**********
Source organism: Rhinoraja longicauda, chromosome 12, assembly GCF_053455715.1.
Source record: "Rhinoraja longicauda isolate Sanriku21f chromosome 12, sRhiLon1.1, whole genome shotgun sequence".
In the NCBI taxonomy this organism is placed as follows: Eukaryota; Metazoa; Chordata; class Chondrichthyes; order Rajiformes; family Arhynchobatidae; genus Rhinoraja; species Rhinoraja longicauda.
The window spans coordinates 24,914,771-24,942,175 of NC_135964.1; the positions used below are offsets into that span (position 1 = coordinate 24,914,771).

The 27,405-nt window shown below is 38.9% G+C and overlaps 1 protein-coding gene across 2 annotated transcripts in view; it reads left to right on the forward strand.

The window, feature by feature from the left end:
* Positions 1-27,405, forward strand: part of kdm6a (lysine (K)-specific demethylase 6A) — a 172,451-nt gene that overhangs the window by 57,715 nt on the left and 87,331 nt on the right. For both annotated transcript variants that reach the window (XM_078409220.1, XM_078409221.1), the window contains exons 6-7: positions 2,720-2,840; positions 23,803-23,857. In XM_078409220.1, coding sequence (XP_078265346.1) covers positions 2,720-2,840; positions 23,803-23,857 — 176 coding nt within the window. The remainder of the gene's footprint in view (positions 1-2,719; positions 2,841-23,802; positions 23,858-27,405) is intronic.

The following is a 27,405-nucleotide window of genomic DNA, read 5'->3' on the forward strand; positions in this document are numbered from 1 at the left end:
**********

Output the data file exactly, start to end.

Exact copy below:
Source organism: Rhinoraja longicauda, chromosome 12, assembly GCF_053455715.1.
Source record: "Rhinoraja longicauda isolate Sanriku21f chromosome 12, sRhiLon1.1, whole genome shotgun sequence".
In the NCBI taxonomy this organism is placed as follows: Eukaryota; Metazoa; Chordata; class Chondrichthyes; order Rajiformes; family Arhynchobatidae; genus Rhinoraja; species Rhinoraja longicauda.
The window spans coordinates 24,914,771-24,942,175 of NC_135964.1; the positions used below are offsets into that span (position 1 = coordinate 24,914,771).

The 27,405-nt window shown below is 38.9% G+C and overlaps 1 protein-coding gene across 2 annotated transcripts in view; it reads left to right on the forward strand.

The window, feature by feature from the left end:
* Positions 1-27,405, forward strand: part of kdm6a (lysine (K)-specific demethylase 6A) — a 172,451-nt gene that overhangs the window by 57,715 nt on the left and 87,331 nt on the right. For both annotated transcript variants that reach the window (XM_078409220.1, XM_078409221.1), the window contains exons 6-7: positions 2,720-2,840; positions 23,803-23,857. In XM_078409220.1, coding sequence (XP_078265346.1) covers positions 2,720-2,840; positions 23,803-23,857 — 176 coding nt within the window. The remainder of the gene's footprint in view (positions 1-2,719; positions 2,841-23,802; positions 23,858-27,405) is intronic.

The following is a 27,405-nucleotide window of genomic DNA, read 5'->3' on the forward strand; positions in this document are numbered from 1 at the left end: